Monday, June 30, 2014

Our Favorite Mid-Atlantic Trees and Why We Love Them

Corkscrew Sassafras Tree
by Ronald Springwater

Congratulations to Suzanne Ives Dunkley of Alexandria, VA, who won a signed copy of  City of Trees by Melanie Choukas-Bradley (Retail value: $28) in our June 2014 Washington Gardener Magazine Reader Contest.

Washington, DC, boasts more than 300 species of trees from America, Europe, Africa, and Asia, and City of Trees has been the authoritative guide for locating, identifying, and learning about them for more than 25 years.

We asked our readers to tell us their favorite trees and here are some of their responses:

“My favorite tree: gingko. I love its ancient history and rediscovery, its leaves and awkward spiky shape, and I especially love my gingko tree, which has two trunks because of early trauma - it's a survivor.”
- Erica Smith, Germantown, MD

“My favorite tree is the Eastern redbud.  I love this native tree's compact size, it's elegant sculptural form, and the beautiful fuchsia flowers in early Spring.  The flowers are edible too!”
- Madeline Caliendo, Washington, DC

“My favorite tree is the absolutely unique sassafras located in the National Arboretum on Mt. Hamilton where the azaleas are found (pictured above). It twists around itself to resemble a corkscrew.”
 - Ronald Springwater, Washington, DC

“Any day I am asked, I might choose a different "favorite" tree… I will say that today my favorite tree is a Sycamore tree - because of the beauty of the peeling bark, the stark whiteness of the trunk and the stately way the trees line certain watery passages such as the Potomac, particularly visibly in winter.  [But tomorrow, my favorite tree will be a Persimmon, because of the interesting "crocodile" blocky bark, the unusual form of the tree and the preference many birds seem to have for the tree - at least the one along my property line.]”
- Linette Lander, Takoma Park, MD

Eight years ago the ancient white oak that stood guard over our backyard relinquished its post. It had stood for 100 years but finally laid itself down when its forked trunk did what forked trunks tend to do eventually: split down the middle. On that day, I realized that oak trees are my favorite, strong and constant, beautiful yet resilient. It had sheltered us from many Atlantic storms, such as the nor’easters that pummel us in the mid-atlantic from time to time, or the occasional wayward hurricane. It allowed hostas to flourish in its shade and songbirds to frolic in its canopy. Skinks and centipedes slid over its exposed roots while raccoons and black snakes lazed in its branches. The oak tree is a true microcosm of life. When it is gone, you realize there was none like it.”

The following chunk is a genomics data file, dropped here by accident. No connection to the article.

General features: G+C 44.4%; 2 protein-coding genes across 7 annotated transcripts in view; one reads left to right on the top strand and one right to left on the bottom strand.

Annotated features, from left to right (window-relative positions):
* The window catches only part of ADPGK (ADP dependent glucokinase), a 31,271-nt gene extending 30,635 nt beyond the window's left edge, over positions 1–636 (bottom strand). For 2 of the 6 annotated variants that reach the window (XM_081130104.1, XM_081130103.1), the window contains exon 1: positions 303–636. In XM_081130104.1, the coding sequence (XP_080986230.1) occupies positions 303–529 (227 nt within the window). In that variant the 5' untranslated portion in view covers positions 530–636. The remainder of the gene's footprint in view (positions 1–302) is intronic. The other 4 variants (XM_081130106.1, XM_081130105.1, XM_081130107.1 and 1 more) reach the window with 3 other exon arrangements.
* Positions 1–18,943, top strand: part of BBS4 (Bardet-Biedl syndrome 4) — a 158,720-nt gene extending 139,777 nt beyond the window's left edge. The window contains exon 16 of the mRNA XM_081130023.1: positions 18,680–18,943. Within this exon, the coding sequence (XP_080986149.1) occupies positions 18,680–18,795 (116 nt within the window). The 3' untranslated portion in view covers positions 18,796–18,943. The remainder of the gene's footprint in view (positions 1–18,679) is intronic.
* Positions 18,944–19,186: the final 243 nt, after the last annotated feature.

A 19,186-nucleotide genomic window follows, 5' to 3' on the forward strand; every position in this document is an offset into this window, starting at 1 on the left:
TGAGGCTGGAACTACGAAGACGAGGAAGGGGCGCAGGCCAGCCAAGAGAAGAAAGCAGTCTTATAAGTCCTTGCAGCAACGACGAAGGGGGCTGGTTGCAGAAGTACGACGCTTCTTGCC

-         Suzanne Ives Dunkley of Alexandria, VA

“My favorite tree (right now) is the Japanese threadleaf maple in my backyard, because it provides cover for the fledging bunnies who were born in its shadow.  I can see it from my basement door each morning and, often as not, a rabbit is resting beneath its umbrella like branches.  It also managed to collect forget-me-not volunteers at its root line, and they are far more welcoming than the plantain weeds that I never get around to pulling!  My yard has dozens of much larger trees, mostly natives, but this one, with its protective shape and showy colors (it's the gren type), is my current favorite.”
-         Elaine Dynes, Silver Spring, MD
“My favorite tree is most definitely the Sweet Bay Magnolia (Magnolia virginiana)! I have mine planted in what can only be described as a raised, stone alter, so I can smell it from most of the rooms in my house. I first smelled and saw one, of all places, at the Cactoctin Zoo and it immediately went on 'the list'. It's fair to say that I will never live in a home without this tree nearby :).”
- Alison Mrohs, WDC region

“That is difficult to answer because I love many different trees for different reasons. For now I'll say the dogwood because its flower has always been a favorite of my mother's. Because of that it was probably one of the first flowers I could recognize and name as a child. I love how it lights up the woods in spring and how the vivid red berries feed the cardinals and squirrels in the fall.”
- Renay Lang, Leesburg, VA

What are YOUR favorite trees and why?


Kit said...

Well I finally have to jump in because no one has chosen my current favorite canopy tree - the Black Gum. Its new growth and fall color are a lovely orangey pink. It's native, and does wonderfully here.

WashingtonGardener said...

Thanks for chiming in, Kit. The Black Gum is indeed a very handsome native tree that does not get much attention next to the showier flowering and exfoliating trees.

Suzanne said...

Thanks, WGM! I am honored and cannot wait to get my new book. I'm just glad you didn't ask us to write about our favorite weeds. (Don't tell anyone, but I love all my trees.)